The region of sky from which a meteor shower appears to emanate, as a result of perspective. In reality, meteoroids in a meteor stream pursue parallel orbits around the Sun, and enter the atmosphere along parallel trajectories. As an observational convenience, a radiant diameter of 8° is adopted. A meteor shower is named for the constellation in which its radiant lies (e.g. the Perseids emanate from Perseus). Because of the Earth's orbital motion, a radiant appears to drift eastwards by about 1° each day. Photographic and telescopic studies can reveal true radiant diameters and a degree of structure; splitting of a meteor stream by planetary perturbations, for instance, can result in showers with multiple sub-radiants.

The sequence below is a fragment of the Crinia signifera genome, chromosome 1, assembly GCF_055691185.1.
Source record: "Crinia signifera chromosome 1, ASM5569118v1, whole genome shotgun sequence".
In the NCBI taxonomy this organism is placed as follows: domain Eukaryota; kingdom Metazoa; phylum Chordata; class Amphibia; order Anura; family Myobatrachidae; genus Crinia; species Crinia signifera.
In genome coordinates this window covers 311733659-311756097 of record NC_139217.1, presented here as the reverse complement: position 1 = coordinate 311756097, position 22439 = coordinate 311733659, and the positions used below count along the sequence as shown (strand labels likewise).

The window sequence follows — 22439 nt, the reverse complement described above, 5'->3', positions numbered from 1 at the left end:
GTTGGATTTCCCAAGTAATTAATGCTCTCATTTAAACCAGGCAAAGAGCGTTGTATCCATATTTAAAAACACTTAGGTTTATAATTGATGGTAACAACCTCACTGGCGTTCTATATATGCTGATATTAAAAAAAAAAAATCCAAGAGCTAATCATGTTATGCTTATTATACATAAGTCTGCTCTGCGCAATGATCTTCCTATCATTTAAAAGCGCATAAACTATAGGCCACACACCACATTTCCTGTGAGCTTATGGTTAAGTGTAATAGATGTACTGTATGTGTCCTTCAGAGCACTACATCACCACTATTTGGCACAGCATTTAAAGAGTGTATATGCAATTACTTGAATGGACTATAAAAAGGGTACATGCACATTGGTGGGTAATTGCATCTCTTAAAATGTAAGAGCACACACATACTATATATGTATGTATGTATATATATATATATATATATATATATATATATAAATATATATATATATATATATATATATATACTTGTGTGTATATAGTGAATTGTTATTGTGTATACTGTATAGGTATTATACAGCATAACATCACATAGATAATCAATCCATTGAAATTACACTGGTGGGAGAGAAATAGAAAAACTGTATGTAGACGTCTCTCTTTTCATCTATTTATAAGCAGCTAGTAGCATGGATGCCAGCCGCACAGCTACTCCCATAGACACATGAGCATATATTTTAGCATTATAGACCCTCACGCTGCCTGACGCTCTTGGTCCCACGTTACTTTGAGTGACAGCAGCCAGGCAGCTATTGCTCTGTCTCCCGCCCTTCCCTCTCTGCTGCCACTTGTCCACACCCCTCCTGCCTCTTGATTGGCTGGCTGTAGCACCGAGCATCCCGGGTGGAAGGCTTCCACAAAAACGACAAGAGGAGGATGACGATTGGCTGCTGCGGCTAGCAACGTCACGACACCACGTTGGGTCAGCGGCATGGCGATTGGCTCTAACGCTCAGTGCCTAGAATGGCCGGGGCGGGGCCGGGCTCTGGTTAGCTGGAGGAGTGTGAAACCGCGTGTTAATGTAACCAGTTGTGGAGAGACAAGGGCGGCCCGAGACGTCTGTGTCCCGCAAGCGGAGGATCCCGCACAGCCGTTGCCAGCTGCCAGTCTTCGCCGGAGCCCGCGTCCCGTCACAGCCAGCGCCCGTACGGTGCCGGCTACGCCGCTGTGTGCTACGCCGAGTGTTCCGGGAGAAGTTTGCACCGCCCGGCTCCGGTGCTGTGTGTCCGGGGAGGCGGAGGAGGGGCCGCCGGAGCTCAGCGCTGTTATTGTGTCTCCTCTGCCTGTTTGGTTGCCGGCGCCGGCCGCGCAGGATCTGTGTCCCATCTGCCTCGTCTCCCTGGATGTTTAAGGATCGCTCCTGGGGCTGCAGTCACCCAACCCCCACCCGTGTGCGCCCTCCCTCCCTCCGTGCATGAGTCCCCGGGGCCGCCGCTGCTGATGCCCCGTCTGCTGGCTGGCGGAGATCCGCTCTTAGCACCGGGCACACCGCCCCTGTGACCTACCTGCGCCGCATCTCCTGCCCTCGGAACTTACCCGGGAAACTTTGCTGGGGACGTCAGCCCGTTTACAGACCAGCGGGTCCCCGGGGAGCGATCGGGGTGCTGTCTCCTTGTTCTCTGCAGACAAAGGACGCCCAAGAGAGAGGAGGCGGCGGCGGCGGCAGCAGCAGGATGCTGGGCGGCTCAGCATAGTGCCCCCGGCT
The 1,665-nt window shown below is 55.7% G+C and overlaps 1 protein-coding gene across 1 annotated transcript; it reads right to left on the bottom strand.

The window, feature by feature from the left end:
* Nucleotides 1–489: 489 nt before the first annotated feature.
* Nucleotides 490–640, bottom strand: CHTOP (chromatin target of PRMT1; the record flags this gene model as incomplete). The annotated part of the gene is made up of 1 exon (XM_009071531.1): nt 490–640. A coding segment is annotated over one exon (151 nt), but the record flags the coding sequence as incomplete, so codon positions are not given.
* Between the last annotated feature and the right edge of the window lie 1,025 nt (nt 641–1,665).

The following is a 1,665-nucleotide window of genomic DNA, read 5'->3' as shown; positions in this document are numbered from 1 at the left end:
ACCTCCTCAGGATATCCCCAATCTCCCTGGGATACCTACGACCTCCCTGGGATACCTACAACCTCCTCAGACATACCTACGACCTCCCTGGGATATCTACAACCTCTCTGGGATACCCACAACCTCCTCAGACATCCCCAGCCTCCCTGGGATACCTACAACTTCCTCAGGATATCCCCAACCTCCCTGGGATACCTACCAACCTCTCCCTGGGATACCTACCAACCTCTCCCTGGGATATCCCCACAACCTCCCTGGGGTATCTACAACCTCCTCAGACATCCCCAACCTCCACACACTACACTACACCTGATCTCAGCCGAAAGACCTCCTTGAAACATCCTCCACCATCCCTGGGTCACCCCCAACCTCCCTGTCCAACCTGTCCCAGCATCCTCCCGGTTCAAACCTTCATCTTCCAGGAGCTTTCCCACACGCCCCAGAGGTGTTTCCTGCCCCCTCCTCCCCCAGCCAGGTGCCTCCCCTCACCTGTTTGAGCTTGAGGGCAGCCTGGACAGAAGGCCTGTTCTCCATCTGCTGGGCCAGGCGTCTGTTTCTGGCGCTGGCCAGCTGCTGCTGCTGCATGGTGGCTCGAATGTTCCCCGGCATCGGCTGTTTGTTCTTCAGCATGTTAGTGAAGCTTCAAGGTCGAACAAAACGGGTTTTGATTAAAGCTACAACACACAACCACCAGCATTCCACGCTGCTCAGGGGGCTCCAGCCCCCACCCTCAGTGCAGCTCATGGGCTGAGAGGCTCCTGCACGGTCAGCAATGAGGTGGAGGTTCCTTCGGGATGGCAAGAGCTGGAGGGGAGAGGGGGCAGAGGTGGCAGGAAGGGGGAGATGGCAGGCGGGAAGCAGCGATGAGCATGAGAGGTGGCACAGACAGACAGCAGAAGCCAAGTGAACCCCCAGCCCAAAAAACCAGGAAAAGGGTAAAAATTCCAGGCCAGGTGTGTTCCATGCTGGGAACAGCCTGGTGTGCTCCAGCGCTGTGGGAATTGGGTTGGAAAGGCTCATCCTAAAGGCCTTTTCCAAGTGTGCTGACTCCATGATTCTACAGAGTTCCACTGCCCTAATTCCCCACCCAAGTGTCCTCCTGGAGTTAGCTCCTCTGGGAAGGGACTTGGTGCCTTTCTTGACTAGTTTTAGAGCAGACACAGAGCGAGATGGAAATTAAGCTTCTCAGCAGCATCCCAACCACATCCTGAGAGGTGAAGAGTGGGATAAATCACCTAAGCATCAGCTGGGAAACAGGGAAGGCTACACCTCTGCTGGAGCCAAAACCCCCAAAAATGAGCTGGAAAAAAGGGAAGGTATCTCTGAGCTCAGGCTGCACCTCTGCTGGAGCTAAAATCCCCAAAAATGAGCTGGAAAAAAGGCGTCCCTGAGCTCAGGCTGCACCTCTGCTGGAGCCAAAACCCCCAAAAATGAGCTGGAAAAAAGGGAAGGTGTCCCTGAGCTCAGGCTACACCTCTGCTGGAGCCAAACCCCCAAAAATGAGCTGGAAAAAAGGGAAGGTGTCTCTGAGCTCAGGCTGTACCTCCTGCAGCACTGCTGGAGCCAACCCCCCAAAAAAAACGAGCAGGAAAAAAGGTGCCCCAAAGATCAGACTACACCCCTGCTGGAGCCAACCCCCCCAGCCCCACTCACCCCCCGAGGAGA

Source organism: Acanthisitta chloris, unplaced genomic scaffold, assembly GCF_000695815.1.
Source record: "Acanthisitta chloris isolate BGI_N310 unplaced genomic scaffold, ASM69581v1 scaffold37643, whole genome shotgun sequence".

Subjects: Astronomy and Astrophysics.